Zoltán Kodály (1882-1967) was a Hungarian composer, collector of folk songs, and music educator. He developed a technique for teaching young children to read music through folk material.
Zoltán Kodály was born in Kecskemét, where his father was a railroad stationmaster. When Kodály was 18, he enrolled at both the Budapest Conservatory and University. Béla Bartók was a classmate, and the two students became interested in Hungarian folk music. This interest was part of a larger movement in Hungary at the time, the desire to discover the country's true culture, which had been under German domination for over 100 years.
Kodály and Bartók knew that what was thought to be Hungarian folk music was actually gypsy music, a kind of commercial popular music played by gypsies in cafes and theaters. About 1905 they started to collect folk songs systematically by going to rural areas and recording the music on their crude phonograph. Their fieldtrips broadened to include other central European countries, and by 1913 they had collected over 3,000 folk songs. This collection, and their transcriptions and analyses, was important in establishing the techniques of ethnomusicology, which was to become an important 20th-century discipline.
Kodály's interest in folk songs continued throughout his life, but his main activity in the period between World War I and II was composing and serving as teacher at, and later director of, the Budapest Conservatory. His first composition to achieve world fame was Psalmus Hungaricus (1923), a large choral and instrumental work, commissioned to celebrate the fiftieth anniversary of the joining of Buda and Pest. It is based on Hungarian melodies, but the setting is completely of the 20th century. His music has certain resemblances to Bartók's, but it is never as violent in its use of dissonance.
Another important composition by Kodály is Hary Janos (1932), a folk-based opera. He also composed an orchestral suite based on this opera, other orchestral and chamber works, and large and small choral works.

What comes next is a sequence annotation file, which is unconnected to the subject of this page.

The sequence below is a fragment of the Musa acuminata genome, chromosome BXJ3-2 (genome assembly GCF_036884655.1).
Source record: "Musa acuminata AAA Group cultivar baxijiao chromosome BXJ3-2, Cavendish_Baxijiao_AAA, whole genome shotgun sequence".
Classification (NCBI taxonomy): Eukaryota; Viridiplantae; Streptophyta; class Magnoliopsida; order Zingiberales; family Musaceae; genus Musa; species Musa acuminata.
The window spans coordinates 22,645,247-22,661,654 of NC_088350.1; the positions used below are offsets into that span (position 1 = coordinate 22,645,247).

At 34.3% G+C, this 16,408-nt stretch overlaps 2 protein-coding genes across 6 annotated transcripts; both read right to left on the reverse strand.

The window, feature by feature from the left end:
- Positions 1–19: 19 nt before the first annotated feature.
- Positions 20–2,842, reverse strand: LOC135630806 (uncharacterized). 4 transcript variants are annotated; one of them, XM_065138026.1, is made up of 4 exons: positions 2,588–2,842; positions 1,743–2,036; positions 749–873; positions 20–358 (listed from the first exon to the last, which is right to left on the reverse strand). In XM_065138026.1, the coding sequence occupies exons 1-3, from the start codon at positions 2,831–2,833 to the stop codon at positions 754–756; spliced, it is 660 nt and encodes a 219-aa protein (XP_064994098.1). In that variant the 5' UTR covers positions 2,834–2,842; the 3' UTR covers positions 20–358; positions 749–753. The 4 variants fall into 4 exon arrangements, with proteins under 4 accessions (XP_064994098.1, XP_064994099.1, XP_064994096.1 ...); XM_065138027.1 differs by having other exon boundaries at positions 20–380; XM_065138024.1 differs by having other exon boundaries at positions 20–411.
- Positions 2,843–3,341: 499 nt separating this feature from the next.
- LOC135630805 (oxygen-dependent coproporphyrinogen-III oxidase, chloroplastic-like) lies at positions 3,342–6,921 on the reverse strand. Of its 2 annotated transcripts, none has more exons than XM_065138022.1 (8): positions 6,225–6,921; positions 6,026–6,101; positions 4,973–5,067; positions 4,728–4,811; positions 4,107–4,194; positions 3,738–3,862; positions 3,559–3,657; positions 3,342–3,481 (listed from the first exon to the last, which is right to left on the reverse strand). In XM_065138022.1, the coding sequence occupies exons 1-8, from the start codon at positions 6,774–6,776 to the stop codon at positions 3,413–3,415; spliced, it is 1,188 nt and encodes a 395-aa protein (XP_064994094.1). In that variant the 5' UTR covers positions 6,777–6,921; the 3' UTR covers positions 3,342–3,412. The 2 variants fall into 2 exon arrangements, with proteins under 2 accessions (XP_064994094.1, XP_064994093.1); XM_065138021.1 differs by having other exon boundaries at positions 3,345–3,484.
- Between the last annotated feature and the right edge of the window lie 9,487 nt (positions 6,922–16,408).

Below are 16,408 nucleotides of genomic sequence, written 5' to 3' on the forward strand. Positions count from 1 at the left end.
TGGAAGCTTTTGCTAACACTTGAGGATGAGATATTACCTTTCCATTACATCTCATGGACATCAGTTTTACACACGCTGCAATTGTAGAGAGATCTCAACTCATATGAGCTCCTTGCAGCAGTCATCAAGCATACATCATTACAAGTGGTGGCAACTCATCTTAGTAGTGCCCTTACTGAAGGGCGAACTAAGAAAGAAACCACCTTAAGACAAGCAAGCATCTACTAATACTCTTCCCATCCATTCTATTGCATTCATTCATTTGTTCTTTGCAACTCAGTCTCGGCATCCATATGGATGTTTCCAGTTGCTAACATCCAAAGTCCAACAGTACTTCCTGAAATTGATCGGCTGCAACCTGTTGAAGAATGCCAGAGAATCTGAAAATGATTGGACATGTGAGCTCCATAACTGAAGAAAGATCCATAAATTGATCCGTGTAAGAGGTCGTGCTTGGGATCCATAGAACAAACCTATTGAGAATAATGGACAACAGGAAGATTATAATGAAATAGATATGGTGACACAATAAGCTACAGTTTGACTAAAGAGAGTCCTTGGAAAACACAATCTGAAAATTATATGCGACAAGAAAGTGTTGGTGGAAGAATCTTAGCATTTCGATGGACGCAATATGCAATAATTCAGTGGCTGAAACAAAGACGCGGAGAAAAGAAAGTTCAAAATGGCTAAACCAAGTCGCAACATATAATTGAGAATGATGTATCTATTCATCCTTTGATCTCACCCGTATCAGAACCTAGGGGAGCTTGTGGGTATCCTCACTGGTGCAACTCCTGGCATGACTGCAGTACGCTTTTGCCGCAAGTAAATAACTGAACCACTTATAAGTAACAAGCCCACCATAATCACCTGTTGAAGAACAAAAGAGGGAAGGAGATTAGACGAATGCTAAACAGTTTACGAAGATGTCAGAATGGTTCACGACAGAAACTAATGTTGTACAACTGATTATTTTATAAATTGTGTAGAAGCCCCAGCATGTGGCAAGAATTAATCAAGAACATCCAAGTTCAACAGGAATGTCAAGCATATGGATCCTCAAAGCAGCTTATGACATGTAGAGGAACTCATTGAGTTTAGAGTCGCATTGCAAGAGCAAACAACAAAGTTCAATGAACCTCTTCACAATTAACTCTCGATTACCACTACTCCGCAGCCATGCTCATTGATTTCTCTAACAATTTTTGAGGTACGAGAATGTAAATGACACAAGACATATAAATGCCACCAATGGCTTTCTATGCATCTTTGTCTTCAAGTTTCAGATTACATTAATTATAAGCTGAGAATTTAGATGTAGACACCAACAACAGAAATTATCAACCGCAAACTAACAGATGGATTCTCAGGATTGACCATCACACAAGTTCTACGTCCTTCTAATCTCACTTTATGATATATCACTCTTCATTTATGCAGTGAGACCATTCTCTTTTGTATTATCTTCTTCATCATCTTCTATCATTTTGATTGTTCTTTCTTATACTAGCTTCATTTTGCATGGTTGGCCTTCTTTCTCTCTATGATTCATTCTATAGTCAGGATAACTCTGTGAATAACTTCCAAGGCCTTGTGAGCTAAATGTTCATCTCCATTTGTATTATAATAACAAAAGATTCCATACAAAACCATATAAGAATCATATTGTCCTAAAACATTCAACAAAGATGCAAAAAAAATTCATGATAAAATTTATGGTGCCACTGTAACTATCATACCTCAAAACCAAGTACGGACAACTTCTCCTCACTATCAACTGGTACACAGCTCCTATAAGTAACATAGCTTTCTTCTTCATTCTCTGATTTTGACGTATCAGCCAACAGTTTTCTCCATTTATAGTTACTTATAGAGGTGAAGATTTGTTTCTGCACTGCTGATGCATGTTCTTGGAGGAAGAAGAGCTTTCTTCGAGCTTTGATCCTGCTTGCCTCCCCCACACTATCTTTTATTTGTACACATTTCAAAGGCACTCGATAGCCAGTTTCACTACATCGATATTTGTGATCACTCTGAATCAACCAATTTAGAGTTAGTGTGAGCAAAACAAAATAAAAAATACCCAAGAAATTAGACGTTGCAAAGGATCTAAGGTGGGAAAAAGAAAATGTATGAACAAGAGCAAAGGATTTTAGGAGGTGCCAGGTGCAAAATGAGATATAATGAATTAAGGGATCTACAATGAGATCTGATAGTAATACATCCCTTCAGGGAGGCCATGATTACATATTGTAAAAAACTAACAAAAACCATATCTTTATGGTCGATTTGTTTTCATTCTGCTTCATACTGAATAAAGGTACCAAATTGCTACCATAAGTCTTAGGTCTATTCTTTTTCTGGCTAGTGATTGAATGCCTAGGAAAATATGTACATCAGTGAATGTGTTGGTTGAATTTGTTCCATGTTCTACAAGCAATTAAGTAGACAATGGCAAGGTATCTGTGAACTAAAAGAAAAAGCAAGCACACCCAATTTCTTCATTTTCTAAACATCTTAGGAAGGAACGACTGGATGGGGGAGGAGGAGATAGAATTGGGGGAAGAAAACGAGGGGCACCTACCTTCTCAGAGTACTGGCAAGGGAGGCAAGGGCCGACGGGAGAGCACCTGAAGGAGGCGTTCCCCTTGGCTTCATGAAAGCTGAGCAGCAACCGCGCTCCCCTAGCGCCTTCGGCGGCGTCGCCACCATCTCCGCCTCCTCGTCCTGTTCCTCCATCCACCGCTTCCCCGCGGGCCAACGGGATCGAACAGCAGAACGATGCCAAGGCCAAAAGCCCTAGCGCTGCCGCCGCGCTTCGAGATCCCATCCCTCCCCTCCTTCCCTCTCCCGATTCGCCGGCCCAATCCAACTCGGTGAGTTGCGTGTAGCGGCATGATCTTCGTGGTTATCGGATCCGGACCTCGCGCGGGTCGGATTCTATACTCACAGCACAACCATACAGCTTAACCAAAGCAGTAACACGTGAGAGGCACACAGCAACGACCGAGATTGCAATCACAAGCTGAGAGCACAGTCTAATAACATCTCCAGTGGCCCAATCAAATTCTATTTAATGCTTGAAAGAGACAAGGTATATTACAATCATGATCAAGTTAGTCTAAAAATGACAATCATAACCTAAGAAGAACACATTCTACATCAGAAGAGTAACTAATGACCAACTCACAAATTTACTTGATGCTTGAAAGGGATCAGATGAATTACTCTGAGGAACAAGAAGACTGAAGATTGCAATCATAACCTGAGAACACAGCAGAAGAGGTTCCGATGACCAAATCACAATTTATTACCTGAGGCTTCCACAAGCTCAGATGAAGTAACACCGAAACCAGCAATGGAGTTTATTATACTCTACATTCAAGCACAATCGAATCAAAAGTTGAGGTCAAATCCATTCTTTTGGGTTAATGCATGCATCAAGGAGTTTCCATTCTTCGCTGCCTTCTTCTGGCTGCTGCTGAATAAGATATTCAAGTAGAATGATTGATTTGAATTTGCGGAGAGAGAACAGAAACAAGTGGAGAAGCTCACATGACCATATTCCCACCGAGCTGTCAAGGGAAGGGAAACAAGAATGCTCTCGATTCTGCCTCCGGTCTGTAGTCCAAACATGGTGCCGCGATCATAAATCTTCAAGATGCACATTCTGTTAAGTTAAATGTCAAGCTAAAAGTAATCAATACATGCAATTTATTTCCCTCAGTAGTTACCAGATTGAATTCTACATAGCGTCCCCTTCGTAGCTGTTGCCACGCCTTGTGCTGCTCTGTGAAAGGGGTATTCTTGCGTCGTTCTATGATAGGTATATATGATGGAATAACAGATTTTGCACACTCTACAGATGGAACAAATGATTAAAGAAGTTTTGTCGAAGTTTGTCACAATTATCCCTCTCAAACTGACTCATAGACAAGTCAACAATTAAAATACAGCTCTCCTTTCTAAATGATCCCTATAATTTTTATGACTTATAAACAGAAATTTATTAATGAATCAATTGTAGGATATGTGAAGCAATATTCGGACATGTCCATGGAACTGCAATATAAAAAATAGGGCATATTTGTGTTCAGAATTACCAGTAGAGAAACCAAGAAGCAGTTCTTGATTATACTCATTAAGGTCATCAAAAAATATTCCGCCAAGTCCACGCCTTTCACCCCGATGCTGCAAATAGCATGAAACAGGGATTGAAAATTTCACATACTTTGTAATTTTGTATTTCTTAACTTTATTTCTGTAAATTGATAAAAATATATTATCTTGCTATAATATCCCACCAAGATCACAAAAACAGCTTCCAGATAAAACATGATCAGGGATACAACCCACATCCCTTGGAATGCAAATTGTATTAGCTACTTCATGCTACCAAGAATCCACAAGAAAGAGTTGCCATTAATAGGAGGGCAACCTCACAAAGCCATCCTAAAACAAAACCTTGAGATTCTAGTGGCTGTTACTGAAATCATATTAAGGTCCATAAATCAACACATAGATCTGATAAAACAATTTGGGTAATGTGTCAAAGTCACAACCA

Throughout his life Kodály was interested in bringing music to the people, and he was active in reforming the way in which music was taught in Hungarian schools. He introduced a method of teaching sightsinging to young children based on folk songs, using a combination of syllables (do re mi) with hand gestures. The approach was highly successful, and the "Kodály method" became known outside Hungary after World War II and was used in some schools in England and the United States, where Kodály "workshops" were established to instruct teachers.
Kodály's last years were a series of triumphs for the octogenarian. He was treated as a national hero in his own country, and he received the highest honors when he traveled abroad, not only for his compositions but for his philosophy that music should play an important role in every child's life.
Percy M. Young, Zoltán Kodály: A Hungarian Musician (1964), is a sympathetic study of the life and works of the composer by an English musician who introduced Kodály's teaching ideas into England. Lászlio Eösze, Zoltán Kodály: His Life and Work (1956; trans. 1962), stresses the ethnomusicological achievements as well as the compositions and has good illustrations.
Young, Percy M. (Percy Marshall), Zoltán Kodá ly: a Hungarian musician, Westport, Conn.: Greenwood Press, 1976, 1964.